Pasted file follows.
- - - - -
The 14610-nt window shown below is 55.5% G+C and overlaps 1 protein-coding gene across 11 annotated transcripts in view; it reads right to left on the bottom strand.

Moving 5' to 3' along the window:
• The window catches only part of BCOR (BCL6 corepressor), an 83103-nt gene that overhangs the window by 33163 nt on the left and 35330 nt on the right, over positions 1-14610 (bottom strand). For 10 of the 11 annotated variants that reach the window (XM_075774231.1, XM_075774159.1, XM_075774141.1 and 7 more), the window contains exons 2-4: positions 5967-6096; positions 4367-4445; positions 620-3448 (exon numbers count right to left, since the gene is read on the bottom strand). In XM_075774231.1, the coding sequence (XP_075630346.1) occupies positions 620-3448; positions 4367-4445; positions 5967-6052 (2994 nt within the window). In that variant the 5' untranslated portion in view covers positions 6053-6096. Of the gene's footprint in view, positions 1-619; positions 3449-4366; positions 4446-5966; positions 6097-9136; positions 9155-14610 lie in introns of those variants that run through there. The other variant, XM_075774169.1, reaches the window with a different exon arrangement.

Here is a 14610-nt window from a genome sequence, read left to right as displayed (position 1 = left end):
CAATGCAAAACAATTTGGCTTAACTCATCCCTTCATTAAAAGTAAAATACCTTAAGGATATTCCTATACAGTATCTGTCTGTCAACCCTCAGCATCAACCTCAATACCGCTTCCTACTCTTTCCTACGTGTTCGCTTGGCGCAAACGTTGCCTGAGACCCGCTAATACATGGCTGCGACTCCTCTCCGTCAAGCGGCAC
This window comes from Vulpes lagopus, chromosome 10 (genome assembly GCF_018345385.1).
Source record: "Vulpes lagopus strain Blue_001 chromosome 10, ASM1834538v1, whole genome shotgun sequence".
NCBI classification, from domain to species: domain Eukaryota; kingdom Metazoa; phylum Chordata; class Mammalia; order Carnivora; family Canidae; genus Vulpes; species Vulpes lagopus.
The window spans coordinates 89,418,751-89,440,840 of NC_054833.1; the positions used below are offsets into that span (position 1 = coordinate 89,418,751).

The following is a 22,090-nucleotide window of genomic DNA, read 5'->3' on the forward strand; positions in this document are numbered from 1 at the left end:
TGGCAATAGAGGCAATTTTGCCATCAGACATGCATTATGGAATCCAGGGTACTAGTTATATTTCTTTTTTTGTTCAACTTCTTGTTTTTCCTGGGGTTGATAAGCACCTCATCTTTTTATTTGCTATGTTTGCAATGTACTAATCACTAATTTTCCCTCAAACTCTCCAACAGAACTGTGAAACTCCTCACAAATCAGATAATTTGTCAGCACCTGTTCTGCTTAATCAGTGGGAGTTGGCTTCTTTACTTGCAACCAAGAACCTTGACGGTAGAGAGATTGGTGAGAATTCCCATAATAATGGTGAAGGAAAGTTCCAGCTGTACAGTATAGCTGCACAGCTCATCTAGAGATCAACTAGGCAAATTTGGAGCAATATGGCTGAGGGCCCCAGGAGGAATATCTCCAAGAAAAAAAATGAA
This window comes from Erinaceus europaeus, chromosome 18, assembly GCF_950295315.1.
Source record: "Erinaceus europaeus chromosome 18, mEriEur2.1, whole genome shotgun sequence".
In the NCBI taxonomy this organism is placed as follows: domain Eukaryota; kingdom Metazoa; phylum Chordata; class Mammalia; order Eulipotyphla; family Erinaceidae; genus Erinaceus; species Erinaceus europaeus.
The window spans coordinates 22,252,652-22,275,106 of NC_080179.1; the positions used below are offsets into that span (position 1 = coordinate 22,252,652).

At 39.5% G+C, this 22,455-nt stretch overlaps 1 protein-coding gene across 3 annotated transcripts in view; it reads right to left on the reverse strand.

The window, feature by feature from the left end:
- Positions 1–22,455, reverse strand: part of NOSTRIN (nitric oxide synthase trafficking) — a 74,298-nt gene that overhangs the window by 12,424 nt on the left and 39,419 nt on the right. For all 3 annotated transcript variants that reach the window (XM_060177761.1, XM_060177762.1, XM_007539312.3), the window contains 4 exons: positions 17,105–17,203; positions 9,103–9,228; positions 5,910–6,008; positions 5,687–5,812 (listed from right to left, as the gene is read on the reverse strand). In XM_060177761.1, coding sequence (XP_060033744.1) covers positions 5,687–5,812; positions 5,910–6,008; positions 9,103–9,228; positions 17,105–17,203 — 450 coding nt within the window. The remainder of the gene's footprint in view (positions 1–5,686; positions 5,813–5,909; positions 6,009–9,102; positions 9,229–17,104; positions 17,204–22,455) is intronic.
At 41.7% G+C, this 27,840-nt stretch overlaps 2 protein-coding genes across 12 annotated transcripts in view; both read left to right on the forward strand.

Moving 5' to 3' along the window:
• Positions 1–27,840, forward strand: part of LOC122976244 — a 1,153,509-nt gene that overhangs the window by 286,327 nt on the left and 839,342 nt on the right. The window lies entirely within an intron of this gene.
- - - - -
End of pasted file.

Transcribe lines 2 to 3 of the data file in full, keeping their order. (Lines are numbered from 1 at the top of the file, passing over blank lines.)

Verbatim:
Moving 5' to 3' along the window:
• The window catches only part of BCOR (BCL6 corepressor), an 83103-nt gene that overhangs the window by 33163 nt on the left and 35330 nt on the right, over positions 1-14610 (bottom strand). For 10 of the 11 annotated variants that reach the window (XM_075774231.1, XM_075774159.1, XM_075774141.1 and 7 more), the window contains exons 2-4: positions 5967-6096; positions 4367-4445; positions 620-3448 (exon numbers count right to left, since the gene is read on the bottom strand). In XM_075774231.1, the coding sequence (XP_075630346.1) occupies positions 620-3448; positions 4367-4445; positions 5967-6052 (2994 nt within the window). In that variant the 5' untranslated portion in view covers positions 6053-6096. Of the gene's footprint in view, positions 1-619; positions 3449-4366; positions 4446-5966; positions 6097-9136; positions 9155-14610 lie in introns of those variants that run through there. The other variant, XM_075774169.1, reaches the window with a different exon arrangement.